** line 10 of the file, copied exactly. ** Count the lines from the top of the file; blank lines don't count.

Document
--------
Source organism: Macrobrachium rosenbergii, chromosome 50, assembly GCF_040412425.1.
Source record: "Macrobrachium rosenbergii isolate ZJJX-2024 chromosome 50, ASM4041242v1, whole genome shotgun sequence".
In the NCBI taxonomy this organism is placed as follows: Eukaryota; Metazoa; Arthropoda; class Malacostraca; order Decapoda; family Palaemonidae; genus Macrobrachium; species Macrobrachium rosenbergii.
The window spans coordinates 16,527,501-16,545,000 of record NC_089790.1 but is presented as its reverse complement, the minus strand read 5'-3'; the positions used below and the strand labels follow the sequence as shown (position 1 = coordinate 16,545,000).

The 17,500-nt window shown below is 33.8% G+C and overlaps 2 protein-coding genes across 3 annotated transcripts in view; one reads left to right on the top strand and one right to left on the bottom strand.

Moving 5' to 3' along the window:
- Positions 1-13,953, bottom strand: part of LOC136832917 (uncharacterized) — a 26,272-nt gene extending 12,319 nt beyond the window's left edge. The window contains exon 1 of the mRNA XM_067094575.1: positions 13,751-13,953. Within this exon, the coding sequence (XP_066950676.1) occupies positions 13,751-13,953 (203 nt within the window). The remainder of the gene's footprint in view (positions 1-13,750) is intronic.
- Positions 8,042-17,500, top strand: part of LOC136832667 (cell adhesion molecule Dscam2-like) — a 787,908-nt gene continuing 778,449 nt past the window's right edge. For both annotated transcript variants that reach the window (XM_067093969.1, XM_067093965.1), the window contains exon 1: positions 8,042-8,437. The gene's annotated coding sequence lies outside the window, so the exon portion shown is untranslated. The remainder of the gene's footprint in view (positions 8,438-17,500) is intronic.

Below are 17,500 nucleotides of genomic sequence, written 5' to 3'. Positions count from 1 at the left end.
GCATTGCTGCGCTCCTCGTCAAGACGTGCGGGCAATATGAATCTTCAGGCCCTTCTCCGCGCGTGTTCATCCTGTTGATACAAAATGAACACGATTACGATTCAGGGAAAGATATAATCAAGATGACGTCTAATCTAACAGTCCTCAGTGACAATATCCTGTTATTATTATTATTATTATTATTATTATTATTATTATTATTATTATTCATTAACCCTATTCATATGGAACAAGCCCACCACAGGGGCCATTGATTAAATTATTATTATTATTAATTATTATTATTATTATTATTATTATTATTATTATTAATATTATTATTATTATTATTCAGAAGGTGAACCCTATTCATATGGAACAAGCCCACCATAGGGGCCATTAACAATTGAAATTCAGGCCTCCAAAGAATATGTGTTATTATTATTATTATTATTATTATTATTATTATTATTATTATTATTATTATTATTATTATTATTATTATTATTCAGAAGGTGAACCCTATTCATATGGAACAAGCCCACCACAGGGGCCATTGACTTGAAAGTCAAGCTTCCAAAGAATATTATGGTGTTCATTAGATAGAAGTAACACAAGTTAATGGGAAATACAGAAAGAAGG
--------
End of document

GCATTGCTGCGCTCCTCGTCAAGACGTGCGGGCAATATGAATCTTCAGGCCCTTCTCCGCGCGTGTTCATCCTGTTGATACAAAATGAACACGATTACGATTCAGGGAAAGATATAATCAAGATGACGTCTAATCTAACAGTCCTCAGTGACAATATCCTGTTATTATTATTATTATTATTATTATTATTATTATTATTATTATTATTCATTAACCCTATTCATATGGAACAAGCCCACCACAGGGGCCATTGATTAAATTATTATTATTATTAATTATTATTATTATTATTATTATTATTATTATTATTAATATTATTATTATTATTATTCAGAAGGTGAACCCTATTCATATGGAACAAGCCCACCATAGGGGCCATTAACAATTGAAATTCAGGCCTCCAAAGAATATGTGTTATTATTATTATTATTATTATTATTATTATTATTATTATTATTATTATTATTATTATTATTATTATTATTATTCAGAAGGTGAACCCTATTCATATGGAACAAGCCCACCACAGGGGCCATTGACTTGAAAGTCAAGCTTCCAAAGAATATTATGGTGTTCATTAGATAGAAGTAACACAAGTTAATGGGAAATACAGAAAGAAGG